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“The Guys” of Grant County honored

Thirteen years ago, journalist Anne Nelson, now teaching at Columbia University, sat down with a New York City fire captain to help him write the eulogies of eight firefighters who died in 9/11, according to an article on the Columbia News webpage.

After hearing their stories, Nelson was extremely moved. Just a few weeks later, on a chance meeting with Jim Simpson, artistic director of the Flea Theatre, Nelson proposed the idea of a play based on her experience with the fire captain.

Eight days later, she’d written her first play, and two days after that, Simpson had scheduled it to be performed. Simpson’s wife, actress Sigourney Weaver, expressed interest in performing it and asked her friend actor Bill Murray (yes, the Bill Murray) to play the other role. Within a week, meetings for rehearsal had begun, according to the Flea Theatre website.

On Sept. 25, the Indiana Wesleyan University Theatre Guild will put on a free performance of Nelson’s play, “The Guys,” for the firemen of Grant County to honor and thank them for their work, some of whom actually went out to New York to help during 9/11.  

The following day, Sept. 26, the play will be open to the public.

Joan, played by Ashley Nossett (sr), interviews fire captain Nick, played by Seth Lawrence (sr), about the men he lost on 9/11. Photo by Hannah Whelchel.

Joan, played by Ashley Nossett (sr), interviews fire captain Nick, played by Seth Lawrence (sr), about the men he lost on 9/11. Photo by Hannah Whelchel.

Director Sharla Ball (sr) chose the play for her senior project as “a chance to share a story that I knew most of the audience had been a part of, … and I knew everybody would remember it.” She described it as less of a historical play and more of “a memory play.”

With an uncle who was a career firefighter and a grandpa who was a volunteer firefighter, Ball is most excited for the performances for the fire station. They will also be touring the play, getting another chance on Oct. 10 to perform for Hendricks County fire departments.

The show was cast in May, with Ashley Nossett (sr) portraying Joan, based off Nelson herself, and Seth Lawrence (sr), portraying Nick, the fire captain. They also met with Fire Chief Paul David and Captain Paul Thompson in May in order to start communicating about the performance for the fire station.

To begin their research for the play, Ball and Nossett got the chance to go to New York City during May term and tour a fire department that was just a block away from Ground Zero, right across the street from the towers, and hear one of the fireman’s stories. They saw the plaques on the wall of the station for the men that died in 9/11. They also saw the 9/11 Memorial. They also got to see a show at the Flea Theatre, where “The Guys” was originally performed.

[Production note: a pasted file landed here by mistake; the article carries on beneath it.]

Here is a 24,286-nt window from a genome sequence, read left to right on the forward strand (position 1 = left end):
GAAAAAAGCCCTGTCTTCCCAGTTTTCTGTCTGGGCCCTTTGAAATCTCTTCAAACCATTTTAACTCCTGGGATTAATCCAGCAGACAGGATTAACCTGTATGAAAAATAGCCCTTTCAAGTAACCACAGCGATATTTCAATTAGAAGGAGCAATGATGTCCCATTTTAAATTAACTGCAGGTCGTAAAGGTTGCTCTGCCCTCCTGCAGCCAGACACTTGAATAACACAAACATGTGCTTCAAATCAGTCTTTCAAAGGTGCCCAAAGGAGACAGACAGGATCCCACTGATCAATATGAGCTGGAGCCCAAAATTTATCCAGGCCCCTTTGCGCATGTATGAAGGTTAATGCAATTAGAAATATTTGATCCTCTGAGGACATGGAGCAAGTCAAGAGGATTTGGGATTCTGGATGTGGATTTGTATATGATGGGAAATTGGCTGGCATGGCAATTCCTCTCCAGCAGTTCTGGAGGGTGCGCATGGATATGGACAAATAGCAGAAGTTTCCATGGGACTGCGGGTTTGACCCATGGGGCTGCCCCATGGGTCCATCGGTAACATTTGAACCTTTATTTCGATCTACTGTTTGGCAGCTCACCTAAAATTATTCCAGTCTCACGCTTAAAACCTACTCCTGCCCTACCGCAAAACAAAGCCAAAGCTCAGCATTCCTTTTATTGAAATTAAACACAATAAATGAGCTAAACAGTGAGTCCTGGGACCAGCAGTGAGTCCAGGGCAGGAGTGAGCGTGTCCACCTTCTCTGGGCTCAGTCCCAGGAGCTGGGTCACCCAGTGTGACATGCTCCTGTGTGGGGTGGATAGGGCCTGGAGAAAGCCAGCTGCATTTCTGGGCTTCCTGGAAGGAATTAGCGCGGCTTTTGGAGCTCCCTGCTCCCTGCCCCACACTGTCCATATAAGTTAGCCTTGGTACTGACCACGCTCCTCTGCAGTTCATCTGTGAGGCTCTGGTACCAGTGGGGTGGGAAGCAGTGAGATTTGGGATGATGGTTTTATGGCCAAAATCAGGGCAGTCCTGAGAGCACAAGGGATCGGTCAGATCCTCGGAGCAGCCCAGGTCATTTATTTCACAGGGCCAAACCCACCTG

To prepare for the role as fire captain, Lawrence shadowed the firemen of Grant County for a day. Getting up at six in the morning to be at the fire station for roll call, he got to hang out with the firemen, hear their stories, see how the fire truck worked and understand what their daily routine was like. 

“After time, things become diluted,” Ball said. She hopes that the play will be a good way “to remember what it was like back when it happened.” 

“Most of our generation has been living in a society where we’ve been in war since then,” Ball said. “People don’t realize that we’re still living in this era where we’re not at peace.”

Ball said the play is a chance to see what the world was like before 2001, before 9/11 changed everything.

Doing the Tango. Photo by Hannah Whelchel.

Nick teaches Joan how to dance. Photo by Hannah Whelchel.

Thirteen years after 9/11, “The Guys” has touched people in multiple ways.

Nelson referred to a Cambodian student who once spoke to her of the performance. The student said, “I just lost my best friend to cancer. This play is about me.”

“Some take it very literally,” Nelson said, “as a piece of history; some take it as a piece about mourning; some about finding friendship. I think where a person is at in life affects how they hear it.”

At the beginning of the play, Joan delivers a monologue about how different people have different degrees of distance from an event, like the ripples of being affected. 

“Everyone’s trying to find their own relationship to the event,” Nelson said.

The play will run Sept. 26-27 and Oct. 3-4 at 7:30 p.m. Saturdays will also have a 2 p.m. matinee. Tickets are $7 for students, $10 for IWU employees and $12 for adults, according to the IWU Theatre Guild website.